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Nutrition & Fitness Newsletter

Summer Fun & Food Safety

image wilderness


Finally, it’s summer and the weather is warming up.  It’s a popular time of year for picnics, outdoor BBQs and camping trips.  Learn how to keep your friends and family healthy and happy, while preparing and serving outdoor meals.  Let's review a few helpful food safety tips to prevent food poisoning and foodborne illness.

  • Keep it Clean— First thing to do before preparing any meal, wash your hands with soap and water for at least 20 seconds.  Wash your hands often before, during and after preparing food.  Especially important after handling raw meat, poultry, seafood or uncooked eggs.  This also includes washing surfaces and utensils after each use.  All fruits and vegetables should be rinsed under running water, with the exception of melons and cucumbers, these should be scrubbed with a clean produce brush and rinsed before cutting.  Never wash raw chicken or any raw meal, seafood or eggs.  Washing raw meats and seafood can spread contamination around to other foods, surfaces and utensils.

  • Thaw Frozen Meats— At home, use the refrigerator, NOT the counter to slowly thaw frozen meat.  Thaw meat completely before grilling for even heat distribution.

  • Marinate Safely—Be sure to marinate all meats IN THE REFRIGERATOR; don’t leave it to marinate on the kitchen counter.  If using the leftover marinade from raw meat bring it to a boil before adding to cooked meat.  Don’t mix the raw marinade with the cooked meat.

  • Clean the Grill— If you clean your grill with a wire brush, check afterwards to make sure no wire bristles are left on the grill.  There have been numerous injuries related to ingesting these bristles.  As an alternative use a nylon, metal-coil brush or stainless steel grid scraper to clean the grill.

  • Keep It Cold —Keep cold foods at 40°F or below.  Transport in coolers with frozen water bottles, ice and/or gel packs.  Pack perishable foods in a separate cooler from cold beverages.  Thus, the cooler that should remain cold and won’t be opened as often.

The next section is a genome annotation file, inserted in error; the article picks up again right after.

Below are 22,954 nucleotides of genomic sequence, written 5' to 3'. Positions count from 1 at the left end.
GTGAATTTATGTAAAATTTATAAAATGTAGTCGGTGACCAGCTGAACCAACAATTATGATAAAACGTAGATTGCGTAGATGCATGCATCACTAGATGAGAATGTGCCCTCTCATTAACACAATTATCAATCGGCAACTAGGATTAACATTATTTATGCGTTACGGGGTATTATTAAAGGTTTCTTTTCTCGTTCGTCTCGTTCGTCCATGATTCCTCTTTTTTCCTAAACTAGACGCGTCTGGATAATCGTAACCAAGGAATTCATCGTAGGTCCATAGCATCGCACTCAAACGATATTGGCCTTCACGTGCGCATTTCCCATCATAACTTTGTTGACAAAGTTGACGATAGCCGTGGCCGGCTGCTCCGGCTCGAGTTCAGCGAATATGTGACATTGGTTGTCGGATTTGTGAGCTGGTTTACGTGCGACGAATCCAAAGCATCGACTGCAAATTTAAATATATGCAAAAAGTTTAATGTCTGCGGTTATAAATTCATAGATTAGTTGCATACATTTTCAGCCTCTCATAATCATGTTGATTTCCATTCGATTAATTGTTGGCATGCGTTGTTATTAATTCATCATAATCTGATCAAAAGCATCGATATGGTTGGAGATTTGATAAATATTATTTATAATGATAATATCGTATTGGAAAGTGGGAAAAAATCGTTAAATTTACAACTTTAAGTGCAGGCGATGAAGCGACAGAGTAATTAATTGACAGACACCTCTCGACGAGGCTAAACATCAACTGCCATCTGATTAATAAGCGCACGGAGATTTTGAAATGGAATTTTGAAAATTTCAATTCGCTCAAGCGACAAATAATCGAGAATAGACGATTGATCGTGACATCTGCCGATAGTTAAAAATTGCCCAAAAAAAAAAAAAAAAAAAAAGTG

• Safe Serving— Serve cold foods in a serving dish set upon a pan or container of ice to keep it cold.  Keep all raw meat, seafood, poultry and eggs separate from ready-to-eat foods.

  • Hold the Heat— Keep hot foods hot; grilled meats can be kept hot until ready to serve by moving them to the side of the grill that is not directly over the hot coals.  Cook foods to the proper temperature by using a food thermometer, hamburgers should be cooked to 160°F, chicken to 165°F and hot dogs to 160°F.

  • MOST IMPORTANT— Don’t let any perishable food (this also includes condiments) sit out longer than 2 hours and not more than 1 hour if the temperatures outside are above 90° F.  Discard any food that has been left out longer than these times.  “When in doubt, throw it out!”
For more information on food safety visit the website www.foodsafety.gov

Enjoy the foods of summer safely!


Here are few reasons to see a nutritionist/personal trainer/health coach: relieve tension & stress in the body, properly train or progress in an activity, improve your microbiome, assess nutrient intake, disease prevention through evidence-based diets, and exercise, maximize exercise performance, improve sleep quality, enhance mental clarity, optimize digestion and nutrient absorption, establish long-term healthy habits, meal planning for a whole foods diet and eat in a way to sustain the planet.  Please consider Sheri for nutrition counseling and/or fitness appointments to help you develop a healthier lifestyle for you and the planet. 

FITNESS/NUTRITION in the NEWS

Sweetener Erythritol, Heart Attack and Stroke

Erythritol is a sugar alcohol used as a low calorie sweetener.  A recent Cleveland Clinic study found those with higher levels of blood erythritol were at a higher risk of heart attack and stroke.  Erythritol appears to contribute to blood clots.  These initial findings are unclear as to whether the blood levels of erythritol on their own increased these risks or that these participants had high levels of erythritol in their diet.  Furthermore, the body is able to synthesize erythritol.  At this time it appears more studies on erythritol are needed.  However, consider varying your sweeteners and don't rely heavily on erythritol as your sole sweetener.



Sheri is a Certified Nutritionist with a master's degree in nutrition, with over 15 years of clinical counseling experience, an ACE-certified Personal Trainer with advanced certifications in medical exercise, senior fitness and health coaching.  All nutrition consultations include exercise guidance, dietary analysis and meal plans to meet your individual lifestyle, calorie and nutritional needs.

Free introductory 15-minute appointments are also available.

To schedule an appointment with Sheri Mar, email:   info@EatWellBeFit.com  or call:  206.789.6440


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